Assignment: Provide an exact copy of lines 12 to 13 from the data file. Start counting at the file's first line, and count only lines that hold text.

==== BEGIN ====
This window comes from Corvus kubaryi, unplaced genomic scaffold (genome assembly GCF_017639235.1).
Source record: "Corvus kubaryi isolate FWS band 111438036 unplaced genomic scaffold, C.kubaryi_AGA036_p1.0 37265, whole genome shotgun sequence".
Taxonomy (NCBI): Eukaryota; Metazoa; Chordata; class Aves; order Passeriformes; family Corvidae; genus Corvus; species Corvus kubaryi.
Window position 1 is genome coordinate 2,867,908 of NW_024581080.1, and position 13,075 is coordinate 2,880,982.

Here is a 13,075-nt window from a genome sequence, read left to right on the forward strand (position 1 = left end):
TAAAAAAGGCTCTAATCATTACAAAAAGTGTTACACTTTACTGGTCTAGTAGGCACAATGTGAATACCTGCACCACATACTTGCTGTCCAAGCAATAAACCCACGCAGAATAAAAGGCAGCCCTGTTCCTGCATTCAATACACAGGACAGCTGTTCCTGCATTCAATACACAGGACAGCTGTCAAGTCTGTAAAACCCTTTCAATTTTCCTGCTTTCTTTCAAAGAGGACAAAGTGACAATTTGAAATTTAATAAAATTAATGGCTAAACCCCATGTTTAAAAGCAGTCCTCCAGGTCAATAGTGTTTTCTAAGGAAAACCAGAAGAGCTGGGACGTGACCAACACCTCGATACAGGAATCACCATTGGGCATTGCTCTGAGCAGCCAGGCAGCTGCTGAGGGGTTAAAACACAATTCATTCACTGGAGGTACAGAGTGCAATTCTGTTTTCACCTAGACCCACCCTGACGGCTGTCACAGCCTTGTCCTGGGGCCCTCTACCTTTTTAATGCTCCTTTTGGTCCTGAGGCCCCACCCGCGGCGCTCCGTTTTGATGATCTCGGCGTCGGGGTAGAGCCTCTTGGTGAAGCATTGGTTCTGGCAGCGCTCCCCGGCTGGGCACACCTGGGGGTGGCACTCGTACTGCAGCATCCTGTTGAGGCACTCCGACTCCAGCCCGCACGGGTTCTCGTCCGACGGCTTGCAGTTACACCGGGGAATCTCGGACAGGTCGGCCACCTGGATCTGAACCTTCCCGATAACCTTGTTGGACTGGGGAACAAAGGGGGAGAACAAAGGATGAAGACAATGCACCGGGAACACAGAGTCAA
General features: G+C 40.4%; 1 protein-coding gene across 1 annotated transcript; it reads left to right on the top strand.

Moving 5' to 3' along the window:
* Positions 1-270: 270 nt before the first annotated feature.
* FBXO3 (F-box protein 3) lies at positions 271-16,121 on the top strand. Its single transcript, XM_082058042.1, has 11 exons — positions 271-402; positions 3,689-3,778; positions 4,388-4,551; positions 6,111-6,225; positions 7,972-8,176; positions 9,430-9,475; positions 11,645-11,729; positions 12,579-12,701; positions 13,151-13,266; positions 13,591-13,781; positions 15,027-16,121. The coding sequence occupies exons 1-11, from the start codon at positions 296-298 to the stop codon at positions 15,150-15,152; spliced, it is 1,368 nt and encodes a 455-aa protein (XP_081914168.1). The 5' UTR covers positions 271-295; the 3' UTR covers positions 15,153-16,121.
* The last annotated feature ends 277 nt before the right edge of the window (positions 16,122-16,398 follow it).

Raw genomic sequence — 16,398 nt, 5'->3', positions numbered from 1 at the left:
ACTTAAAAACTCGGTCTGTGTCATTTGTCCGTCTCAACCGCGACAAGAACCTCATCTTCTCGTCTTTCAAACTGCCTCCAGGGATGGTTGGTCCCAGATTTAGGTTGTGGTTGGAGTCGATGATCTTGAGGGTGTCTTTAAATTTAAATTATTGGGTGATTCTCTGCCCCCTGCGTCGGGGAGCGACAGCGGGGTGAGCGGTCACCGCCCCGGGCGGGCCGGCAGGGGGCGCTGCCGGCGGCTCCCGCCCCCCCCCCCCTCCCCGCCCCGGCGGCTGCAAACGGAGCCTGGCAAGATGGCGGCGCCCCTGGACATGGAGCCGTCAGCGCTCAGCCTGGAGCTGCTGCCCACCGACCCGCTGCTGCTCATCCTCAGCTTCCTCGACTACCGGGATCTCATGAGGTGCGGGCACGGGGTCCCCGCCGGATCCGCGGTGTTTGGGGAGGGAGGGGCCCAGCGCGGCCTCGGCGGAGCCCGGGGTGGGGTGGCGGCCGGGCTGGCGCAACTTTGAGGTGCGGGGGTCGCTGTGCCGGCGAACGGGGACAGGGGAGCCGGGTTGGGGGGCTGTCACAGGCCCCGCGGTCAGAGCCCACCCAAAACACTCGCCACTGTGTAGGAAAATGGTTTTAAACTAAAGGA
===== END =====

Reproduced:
Raw genomic sequence — 16,398 nt, 5'->3', positions numbered from 1 at the left:
ACTTAAAAACTCGGTCTGTGTCATTTGTCCGTCTCAACCGCGACAAGAACCTCATCTTCTCGTCTTTCAAACTGCCTCCAGGGATGGTTGGTCCCAGATTTAGGTTGTGGTTGGAGTCGATGATCTTGAGGGTGTCTTTAAATTTAAATTATTGGGTGATTCTCTGCCCCCTGCGTCGGGGAGCGACAGCGGGGTGAGCGGTCACCGCCCCGGGCGGGCCGGCAGGGGGCGCTGCCGGCGGCTCCCGCCCCCCCCCCCCTCCCCGCCCCGGCGGCTGCAAACGGAGCCTGGCAAGATGGCGGCGCCCCTGGACATGGAGCCGTCAGCGCTCAGCCTGGAGCTGCTGCCCACCGACCCGCTGCTGCTCATCCTCAGCTTCCTCGACTACCGGGATCTCATGAGGTGCGGGCACGGGGTCCCCGCCGGATCCGCGGTGTTTGGGGAGGGAGGGGCCCAGCGCGGCCTCGGCGGAGCCCGGGGTGGGGTGGCGGCCGGGCTGGCGCAACTTTGAGGTGCGGGGGTCGCTGTGCCGGCGAACGGGGACAGGGGAGCCGGGTTGGGGGGCTGTCACAGGCCCCGCGGTCAGAGCCCACCCAAAACACTCGCCACTGTGTAGGAAAATGGTTTTAAACTAAAGGA